From that moment on, the rain started to pelt down. A rivulet started running across pit lane exit, and standing water formed on the steep downhill sections of Turns 1 through 4.

It rained so heavily that MotoGP FP2 was delayed for 20 minutes or so, as the safety car circulated testing conditions. But the session was eventually given the green light, and riders were free to enter the track. Would anyone attempt it?

Alex Rins was the first to test the waters, venturing out and then heading straight back in. Johann Zarco was the next, the Monster Tech3 Yamaha rider the first to put in consistent laps, though conditions were not really up to it.

“When I start, even if we have mapping for the rain, there is too much power and I was fifth gear and spinning in fifth gear all the time,” Zarco said. “Also I have to have half-throttle to go and to make the straight.”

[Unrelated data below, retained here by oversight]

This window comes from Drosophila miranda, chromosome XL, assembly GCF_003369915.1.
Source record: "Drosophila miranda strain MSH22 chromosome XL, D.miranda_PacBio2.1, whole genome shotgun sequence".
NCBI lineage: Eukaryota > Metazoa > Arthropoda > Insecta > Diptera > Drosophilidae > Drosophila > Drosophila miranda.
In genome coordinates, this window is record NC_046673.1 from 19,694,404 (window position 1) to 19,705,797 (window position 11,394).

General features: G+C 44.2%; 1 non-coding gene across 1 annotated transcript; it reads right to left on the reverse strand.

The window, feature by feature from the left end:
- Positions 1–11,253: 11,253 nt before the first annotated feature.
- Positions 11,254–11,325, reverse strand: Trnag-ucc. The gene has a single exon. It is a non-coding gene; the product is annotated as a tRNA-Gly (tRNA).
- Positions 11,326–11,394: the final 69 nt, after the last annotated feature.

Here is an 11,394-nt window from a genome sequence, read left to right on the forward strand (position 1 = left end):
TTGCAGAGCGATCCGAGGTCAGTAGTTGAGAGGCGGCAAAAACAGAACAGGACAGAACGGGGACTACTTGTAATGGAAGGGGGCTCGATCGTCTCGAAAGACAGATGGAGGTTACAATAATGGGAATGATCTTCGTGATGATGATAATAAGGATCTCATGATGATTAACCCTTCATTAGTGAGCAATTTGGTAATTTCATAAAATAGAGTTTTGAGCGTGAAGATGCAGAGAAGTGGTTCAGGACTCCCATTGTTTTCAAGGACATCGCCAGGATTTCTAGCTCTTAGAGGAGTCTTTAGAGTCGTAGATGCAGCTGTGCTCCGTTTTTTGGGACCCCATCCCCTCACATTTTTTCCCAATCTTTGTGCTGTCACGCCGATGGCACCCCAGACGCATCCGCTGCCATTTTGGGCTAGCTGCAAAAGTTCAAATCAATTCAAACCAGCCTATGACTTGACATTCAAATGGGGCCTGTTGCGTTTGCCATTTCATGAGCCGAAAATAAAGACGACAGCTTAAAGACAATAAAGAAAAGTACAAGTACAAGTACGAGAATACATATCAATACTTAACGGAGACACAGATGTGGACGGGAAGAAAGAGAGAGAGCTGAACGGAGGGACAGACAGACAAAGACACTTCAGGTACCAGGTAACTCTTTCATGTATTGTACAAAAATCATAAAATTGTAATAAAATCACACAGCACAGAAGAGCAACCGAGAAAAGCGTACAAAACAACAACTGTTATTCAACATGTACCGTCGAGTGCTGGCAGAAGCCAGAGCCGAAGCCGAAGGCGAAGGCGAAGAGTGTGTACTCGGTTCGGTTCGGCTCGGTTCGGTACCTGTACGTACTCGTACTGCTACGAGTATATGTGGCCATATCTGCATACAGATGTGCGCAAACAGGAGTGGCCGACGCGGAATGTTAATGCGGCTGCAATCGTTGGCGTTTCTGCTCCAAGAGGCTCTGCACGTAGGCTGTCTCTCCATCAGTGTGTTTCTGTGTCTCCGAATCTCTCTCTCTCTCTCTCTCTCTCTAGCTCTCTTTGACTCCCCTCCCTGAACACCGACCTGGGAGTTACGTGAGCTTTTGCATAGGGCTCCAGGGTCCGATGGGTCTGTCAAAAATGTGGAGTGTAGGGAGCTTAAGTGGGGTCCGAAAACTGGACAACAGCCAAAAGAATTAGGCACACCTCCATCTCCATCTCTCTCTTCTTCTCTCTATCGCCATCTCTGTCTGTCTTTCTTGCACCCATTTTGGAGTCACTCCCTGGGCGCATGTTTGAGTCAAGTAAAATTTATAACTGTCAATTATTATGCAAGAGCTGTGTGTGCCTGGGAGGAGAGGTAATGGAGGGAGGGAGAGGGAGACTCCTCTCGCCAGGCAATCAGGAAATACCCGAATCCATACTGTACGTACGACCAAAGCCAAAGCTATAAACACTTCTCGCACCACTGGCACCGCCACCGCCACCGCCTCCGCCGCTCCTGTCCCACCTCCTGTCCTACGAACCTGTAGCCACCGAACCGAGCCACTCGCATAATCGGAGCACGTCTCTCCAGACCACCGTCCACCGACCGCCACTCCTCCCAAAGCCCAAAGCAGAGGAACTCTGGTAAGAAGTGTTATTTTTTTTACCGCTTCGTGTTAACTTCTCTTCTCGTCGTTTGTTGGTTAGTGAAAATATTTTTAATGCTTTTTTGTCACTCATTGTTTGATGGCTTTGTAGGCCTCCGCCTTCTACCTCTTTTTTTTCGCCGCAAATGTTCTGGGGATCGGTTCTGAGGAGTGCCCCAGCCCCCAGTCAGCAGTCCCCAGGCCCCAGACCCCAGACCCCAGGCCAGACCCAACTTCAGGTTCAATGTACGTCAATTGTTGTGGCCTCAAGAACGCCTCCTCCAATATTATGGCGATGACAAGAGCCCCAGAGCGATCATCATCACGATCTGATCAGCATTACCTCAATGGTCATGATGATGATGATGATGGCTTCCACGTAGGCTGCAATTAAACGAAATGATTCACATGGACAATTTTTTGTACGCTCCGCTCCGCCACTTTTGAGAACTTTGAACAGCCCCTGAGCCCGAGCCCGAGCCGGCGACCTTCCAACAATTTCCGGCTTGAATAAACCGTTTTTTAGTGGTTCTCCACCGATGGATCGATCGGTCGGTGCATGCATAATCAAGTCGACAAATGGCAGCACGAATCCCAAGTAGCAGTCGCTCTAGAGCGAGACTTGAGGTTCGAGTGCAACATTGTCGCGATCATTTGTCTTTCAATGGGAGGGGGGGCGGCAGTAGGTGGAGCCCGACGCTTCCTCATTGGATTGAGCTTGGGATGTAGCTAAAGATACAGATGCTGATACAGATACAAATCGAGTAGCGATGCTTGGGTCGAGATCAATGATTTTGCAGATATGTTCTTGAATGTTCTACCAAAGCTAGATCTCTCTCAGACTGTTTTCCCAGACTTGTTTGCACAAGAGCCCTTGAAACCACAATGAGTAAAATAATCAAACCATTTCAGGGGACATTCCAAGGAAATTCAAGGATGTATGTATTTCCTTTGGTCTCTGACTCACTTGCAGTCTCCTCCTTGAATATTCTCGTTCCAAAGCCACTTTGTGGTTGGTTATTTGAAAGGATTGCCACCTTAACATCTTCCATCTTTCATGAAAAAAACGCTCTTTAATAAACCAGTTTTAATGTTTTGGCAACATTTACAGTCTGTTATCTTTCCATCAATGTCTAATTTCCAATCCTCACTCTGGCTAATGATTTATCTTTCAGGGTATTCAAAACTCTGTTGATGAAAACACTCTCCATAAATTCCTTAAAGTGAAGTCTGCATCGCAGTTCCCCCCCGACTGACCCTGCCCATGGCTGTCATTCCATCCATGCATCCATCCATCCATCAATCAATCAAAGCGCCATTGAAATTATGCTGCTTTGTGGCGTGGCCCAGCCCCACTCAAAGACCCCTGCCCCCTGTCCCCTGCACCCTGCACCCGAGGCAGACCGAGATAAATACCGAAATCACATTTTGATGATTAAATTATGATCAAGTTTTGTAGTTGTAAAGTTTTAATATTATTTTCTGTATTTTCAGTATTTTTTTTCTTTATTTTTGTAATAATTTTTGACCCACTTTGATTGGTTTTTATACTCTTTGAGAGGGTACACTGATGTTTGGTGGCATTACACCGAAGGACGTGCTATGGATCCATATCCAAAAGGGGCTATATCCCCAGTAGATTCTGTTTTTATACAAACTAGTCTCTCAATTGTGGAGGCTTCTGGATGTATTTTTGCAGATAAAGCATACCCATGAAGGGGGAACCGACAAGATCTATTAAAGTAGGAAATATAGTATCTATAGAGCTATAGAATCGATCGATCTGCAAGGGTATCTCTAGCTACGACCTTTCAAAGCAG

It is hard to imagine two tracks more different from one another than Brno and Austria.

From one of the most flowing and challenging circuits on the calendar, which caters to many different styles of bike and many different types of rider, to one of the plainest and simplest tracks which emphasizes braking and acceleration, and little more.

The Red Bull Ring at Spielberg in Austria is an amazing facility, set in a stunning backdrop, but the track layout remains a simplistic and uninspiring affair.

“You can split the track in two parts,” Johann Zarco explains. “The first part until Turn 4, that you have hard braking and then strong acceleration, you restart from the corner from almost no speed to 300 km/h.”

From Turn 10, the last corner, there is the front straight, braking hard uphill for Turn 1, then the climb up the hill through the narrow and fast kink of Turn 2, before braking for the hairpin at Turn 3, then following a gentle downward slope along the hillside down to another tight right hander at Turn 4.

Gas-brake-gas-brake-gas-brake.